( 3.9 MB) - Africa Soil Health Consortium (ASHC)

Report
Principles of Integrated Soil Fertility
Management (ISFM)
Africa Soil Health Consortium
2013
Introduction to ISFM as a concept
Objectives
• Understand the history of soil fertility management
• Understand why ISFM is needed for smallholder
farmers in sub-Saharan Africa
• Understand the individual components of ISFM and
their interactions with each other
• Understand the variability between farms and the need
for local adaptation of nutrient input recommendations
• Understand the concept of agronomic efficiency
• Understand the concept of economic efficiency
History of soil fertility management
Approach: external
input use
Approach: organic
input use
Approach: organic
input use & fertilizer
Approach:
integrated soil
fertility
management
Fertilizer: +++
Organic inputs: -
Fertilizer: Organic inputs: +++
Fertilizer: +
Organic inputs: +++
Fertilizer: ++
Organic inputs: ++
Limited success,
shortfalls in
infrastructure and
farming systems
Limited adoption,
organic matter
production requires
land, labour and/or
livestock
Localized adoption
around specific
crops
Goal of large scale
adoption
1960s and 1970s
1980s
1990s
2000s
Focus on mineral fertilizer
Adding nutrients: The ‘Green Revolution’
• A success in Asia and Latin America
– External input use (mineral fertilizers & lime)
– Improved varieties
– Irrigation
• A disappointment in sub-Saharan Africa
– Fertilizer is ‘too costly’
– Fertilizer use is uneconomic in poorly responsive environments
– Fertilizer recommendations were not tailored to farmer’s
specific circumstances
• Heterogeneous soil fertility
• The farmer’s social and economic situation and goals
Focus on organic resources
• Conserving nutrients: through compost and manure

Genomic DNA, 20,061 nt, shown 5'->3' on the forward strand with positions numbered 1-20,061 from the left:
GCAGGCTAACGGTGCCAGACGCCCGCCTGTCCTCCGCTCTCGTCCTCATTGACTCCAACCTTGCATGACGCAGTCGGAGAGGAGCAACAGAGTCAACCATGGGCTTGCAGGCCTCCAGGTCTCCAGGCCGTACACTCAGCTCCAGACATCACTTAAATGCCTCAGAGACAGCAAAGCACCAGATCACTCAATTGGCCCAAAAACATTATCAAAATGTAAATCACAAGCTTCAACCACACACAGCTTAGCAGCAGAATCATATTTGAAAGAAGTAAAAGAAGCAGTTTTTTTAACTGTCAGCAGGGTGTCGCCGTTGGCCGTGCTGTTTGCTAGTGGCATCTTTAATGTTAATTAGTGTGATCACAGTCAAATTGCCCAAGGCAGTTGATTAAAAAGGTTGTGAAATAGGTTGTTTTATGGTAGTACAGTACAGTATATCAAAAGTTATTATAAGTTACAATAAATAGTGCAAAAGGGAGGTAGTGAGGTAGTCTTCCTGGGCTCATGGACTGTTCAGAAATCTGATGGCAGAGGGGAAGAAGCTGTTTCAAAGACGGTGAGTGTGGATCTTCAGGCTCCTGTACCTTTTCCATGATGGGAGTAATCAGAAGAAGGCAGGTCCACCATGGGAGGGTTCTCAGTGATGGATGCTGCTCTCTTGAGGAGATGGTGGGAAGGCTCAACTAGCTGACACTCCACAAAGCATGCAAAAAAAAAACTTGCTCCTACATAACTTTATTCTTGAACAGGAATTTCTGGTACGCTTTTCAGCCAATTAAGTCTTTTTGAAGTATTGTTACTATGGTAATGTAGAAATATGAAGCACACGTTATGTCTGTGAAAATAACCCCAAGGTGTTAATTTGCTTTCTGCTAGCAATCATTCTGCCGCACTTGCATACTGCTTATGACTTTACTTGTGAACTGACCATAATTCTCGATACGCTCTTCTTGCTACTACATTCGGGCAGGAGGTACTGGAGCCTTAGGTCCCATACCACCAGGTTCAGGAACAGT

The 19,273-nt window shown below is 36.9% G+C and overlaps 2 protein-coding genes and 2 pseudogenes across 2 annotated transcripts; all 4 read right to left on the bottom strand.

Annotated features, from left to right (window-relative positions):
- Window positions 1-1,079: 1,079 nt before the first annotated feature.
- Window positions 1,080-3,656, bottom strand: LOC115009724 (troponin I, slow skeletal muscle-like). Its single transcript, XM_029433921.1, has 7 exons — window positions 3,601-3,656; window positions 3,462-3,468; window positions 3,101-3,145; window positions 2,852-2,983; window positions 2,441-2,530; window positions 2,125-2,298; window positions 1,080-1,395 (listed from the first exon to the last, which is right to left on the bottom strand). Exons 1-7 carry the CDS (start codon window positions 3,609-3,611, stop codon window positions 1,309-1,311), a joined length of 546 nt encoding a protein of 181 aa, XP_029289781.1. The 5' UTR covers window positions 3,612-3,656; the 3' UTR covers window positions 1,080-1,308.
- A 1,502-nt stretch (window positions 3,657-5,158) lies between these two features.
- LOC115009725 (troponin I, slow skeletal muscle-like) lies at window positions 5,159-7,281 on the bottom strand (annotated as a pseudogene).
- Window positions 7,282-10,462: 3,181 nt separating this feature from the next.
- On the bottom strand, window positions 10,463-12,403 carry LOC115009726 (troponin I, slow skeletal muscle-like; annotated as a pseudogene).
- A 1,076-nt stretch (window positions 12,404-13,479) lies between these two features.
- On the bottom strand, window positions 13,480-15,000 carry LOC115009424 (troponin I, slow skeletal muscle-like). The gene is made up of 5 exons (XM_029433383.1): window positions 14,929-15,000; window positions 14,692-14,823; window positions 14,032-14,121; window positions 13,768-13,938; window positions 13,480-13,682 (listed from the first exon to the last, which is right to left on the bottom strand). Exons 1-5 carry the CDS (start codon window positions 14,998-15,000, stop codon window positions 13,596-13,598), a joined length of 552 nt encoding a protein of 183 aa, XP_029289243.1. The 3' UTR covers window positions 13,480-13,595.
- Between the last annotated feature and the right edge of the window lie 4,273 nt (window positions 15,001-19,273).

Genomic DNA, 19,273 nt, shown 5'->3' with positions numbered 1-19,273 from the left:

• Recycling nutrients : through deep rooting trees
• Adding nitrogen: through biological N2 fixation (BNF) by leguminous cover
crops, trees, shrubs and grain legumes
Disadvantages:
• Quality of organic resources is often poor
• Quantity of manure or organic resources is not sufficient
– Competing uses for plant residues
• Organic materials are bulky and costly to store, transport and apply
• Adoption and suitability of leguminous cover crops is limited by
(1) high labour requirements
(2) only N can be supplied
(3) availability of other nutrients (e.g. P)
need to be sufficient for effective BNF
(4) drought and low soil pH limit BNF
(5) lack of useable yield (grain
legumes excepted)
When unsufficient nutrients are
added to maintain soil fertility:
downward spiral into a poverty trap
Integrated Soil Fertility Management
‘A set of soil fertility management practices that necessarily
include the use of fertilizer, organic inputs and improved
germplasm combined with the knowledge on how to adapt
these practices to local conditions, aiming at optimizing
agronomic use efficiency of the applied nutrients and
improving crop productivity. All inputs need to be managed
following sound agronomic and economic principles.’
Yield = G (genotype) x E (environment) x M (management)
Principles of production ecology
Yield = G (genotype) x E (environment) x M (management)
Defining factors
YP = G x E
Limiting factors
YW = G x E x M (water)
Reducing factors
YA = G x E x M (water) x M (nutrients,
pesticides, weeding, etc)
Components of ISFM
Yield = G (genotype) x E (environment) x M (management)
Seeds should be adapted in terms of
• Responsiveness to nutrients (M)
• Adaptation to the local environment (E)
• Resistance to pests and diseases (E)
Components of ISFM
Yield = G (genotype) x E (environment) x M (management)
Mineral Fertilizers:
• Supplement recycled or added
nutrients from organic sources
• Contain essential nutrients in a
form readily available for plant
uptake.
Organic inputs:
• Source of nutrients, including nutrients
not contained in mineral fertilizers
• Replenish soil organic matter
• Increase the crop response to mineral
fertilizer
• Improve availability of phosphorus for
plant uptake
• Regulate soil chemical and physical
properties
• Create a better rooting environment due
to the improvemnet of the soil structure
• Improve the soil’s capacity to store
moisture
• Maintain the biodiversity in the soil
Positive interaction: fertilizer – organic matter
With organic matter
Yield (kg/ha)